Maaike van der Lugt
Medieval Feminist Forum: Vol. 46 (2010)
In the medieval debate about sex difference, the Church cannot be understood only as a source of values and norms, as an institution that defined and enforced a sexual code. Medieval theologians and canonists also participated actively in contemporary learned discussions about the natural body. They did so, of course, as authors of technical works on natural philosophy; Albertus Magnus and Giles of Rome, who wrote highly influential treatises on zoology and embryology, are important cases in point.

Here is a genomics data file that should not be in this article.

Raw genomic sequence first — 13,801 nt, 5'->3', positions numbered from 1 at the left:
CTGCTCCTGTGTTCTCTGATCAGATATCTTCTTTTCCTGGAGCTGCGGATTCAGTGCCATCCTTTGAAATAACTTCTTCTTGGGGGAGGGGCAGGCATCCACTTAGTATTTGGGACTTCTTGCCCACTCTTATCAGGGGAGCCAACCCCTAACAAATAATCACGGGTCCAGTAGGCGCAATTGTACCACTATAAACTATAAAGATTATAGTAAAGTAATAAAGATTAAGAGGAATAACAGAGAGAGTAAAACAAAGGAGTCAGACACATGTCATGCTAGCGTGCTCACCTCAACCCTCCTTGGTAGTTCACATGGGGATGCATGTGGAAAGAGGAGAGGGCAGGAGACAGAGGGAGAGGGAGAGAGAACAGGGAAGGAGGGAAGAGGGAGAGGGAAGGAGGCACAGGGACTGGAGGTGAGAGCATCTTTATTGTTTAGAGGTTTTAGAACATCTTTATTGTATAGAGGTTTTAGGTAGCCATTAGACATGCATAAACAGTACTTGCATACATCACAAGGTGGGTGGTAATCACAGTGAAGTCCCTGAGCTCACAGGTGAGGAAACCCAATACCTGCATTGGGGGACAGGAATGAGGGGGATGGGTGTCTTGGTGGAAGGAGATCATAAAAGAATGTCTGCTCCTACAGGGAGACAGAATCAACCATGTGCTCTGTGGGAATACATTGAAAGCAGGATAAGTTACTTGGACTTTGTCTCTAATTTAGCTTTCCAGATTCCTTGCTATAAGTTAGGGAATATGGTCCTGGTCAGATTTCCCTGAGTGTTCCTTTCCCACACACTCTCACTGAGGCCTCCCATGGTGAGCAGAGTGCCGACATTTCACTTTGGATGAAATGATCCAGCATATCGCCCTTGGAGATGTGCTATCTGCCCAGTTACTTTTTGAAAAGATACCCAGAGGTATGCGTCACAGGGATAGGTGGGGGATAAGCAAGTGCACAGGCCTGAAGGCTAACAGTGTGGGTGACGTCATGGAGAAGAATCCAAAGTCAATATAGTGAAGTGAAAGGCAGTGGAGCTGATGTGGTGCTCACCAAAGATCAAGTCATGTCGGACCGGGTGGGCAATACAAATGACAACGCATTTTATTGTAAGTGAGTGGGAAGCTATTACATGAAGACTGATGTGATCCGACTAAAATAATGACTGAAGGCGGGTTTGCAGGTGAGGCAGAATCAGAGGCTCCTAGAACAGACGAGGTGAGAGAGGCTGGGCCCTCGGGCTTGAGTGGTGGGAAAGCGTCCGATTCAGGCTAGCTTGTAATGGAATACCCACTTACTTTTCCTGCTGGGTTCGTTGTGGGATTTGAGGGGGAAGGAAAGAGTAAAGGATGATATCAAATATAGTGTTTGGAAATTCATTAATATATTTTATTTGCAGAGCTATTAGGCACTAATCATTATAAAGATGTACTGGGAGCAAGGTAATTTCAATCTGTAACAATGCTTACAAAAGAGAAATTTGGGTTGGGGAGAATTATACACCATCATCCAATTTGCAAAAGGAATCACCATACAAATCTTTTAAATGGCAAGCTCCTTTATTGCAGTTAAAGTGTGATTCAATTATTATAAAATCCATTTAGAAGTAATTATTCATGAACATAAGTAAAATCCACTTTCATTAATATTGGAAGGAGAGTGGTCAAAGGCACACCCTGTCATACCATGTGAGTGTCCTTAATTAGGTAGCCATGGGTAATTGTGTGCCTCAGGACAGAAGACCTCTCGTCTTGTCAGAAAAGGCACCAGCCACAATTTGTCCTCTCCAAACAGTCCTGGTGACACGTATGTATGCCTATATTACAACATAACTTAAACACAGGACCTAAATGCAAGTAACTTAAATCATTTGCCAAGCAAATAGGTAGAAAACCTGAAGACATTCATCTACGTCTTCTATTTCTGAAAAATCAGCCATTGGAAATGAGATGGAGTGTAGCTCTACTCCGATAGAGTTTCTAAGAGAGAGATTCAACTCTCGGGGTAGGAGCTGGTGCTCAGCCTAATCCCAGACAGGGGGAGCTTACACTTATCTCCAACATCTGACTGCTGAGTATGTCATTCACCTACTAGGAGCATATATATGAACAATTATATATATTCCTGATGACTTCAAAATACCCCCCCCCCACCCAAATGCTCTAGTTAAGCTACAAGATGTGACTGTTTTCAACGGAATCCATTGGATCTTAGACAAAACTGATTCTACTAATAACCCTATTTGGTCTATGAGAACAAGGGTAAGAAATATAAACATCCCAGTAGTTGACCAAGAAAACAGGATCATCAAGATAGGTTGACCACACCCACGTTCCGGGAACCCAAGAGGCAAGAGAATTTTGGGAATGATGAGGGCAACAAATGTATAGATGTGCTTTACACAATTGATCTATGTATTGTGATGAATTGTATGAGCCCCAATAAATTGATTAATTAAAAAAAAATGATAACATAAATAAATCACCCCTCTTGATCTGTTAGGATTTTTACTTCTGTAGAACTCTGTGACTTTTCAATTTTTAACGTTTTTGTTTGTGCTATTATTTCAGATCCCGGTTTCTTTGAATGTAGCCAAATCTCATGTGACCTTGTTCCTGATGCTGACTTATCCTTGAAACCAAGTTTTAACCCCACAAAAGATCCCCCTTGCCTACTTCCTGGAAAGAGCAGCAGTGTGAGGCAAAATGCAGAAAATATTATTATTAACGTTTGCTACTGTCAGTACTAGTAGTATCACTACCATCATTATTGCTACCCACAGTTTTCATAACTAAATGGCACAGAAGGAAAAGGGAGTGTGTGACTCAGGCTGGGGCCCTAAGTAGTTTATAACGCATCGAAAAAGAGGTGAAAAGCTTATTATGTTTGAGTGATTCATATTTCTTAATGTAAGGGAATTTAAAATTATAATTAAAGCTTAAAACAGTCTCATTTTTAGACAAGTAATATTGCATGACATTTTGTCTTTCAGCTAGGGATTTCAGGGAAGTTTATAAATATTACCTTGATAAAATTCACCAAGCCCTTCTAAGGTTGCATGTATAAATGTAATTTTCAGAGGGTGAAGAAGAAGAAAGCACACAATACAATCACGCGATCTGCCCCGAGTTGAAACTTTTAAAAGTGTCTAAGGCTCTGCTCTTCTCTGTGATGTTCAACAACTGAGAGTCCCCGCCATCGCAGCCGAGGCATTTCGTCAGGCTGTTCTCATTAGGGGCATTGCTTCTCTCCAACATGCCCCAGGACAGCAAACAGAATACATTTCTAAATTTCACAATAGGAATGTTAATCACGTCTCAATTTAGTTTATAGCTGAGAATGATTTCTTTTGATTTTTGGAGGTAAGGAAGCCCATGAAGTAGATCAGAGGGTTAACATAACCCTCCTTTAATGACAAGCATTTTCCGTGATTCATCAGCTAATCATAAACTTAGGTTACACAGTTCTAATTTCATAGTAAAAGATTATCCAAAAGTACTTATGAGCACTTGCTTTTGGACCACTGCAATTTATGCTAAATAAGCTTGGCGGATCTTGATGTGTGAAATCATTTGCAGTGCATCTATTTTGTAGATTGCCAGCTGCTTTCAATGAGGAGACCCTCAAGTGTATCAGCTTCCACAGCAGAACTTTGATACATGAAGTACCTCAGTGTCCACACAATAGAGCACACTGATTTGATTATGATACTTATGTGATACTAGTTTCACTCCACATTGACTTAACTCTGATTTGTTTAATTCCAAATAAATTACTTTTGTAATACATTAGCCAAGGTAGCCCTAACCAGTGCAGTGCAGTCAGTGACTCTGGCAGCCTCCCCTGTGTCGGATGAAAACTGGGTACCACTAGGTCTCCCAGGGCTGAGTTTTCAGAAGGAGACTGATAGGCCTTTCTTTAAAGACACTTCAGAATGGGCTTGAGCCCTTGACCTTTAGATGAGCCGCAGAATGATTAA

However, they did so also—as recent research by Caroline Bynum, Peter Biller, Alain Boureau, Joseph Ziegler, and others has brought to light—in strictly theological works. In discussions about the state of humanity before the fall, the resurrection at the end of time, the transmission of original sin, or the virgin birth, among other examples, scholastic theologians routinely made use of newly translated philosophical and medical learning. In some cases, theological discussions about physiology and the natural body are subtler and more original than those of the physicians and philosophers themselves.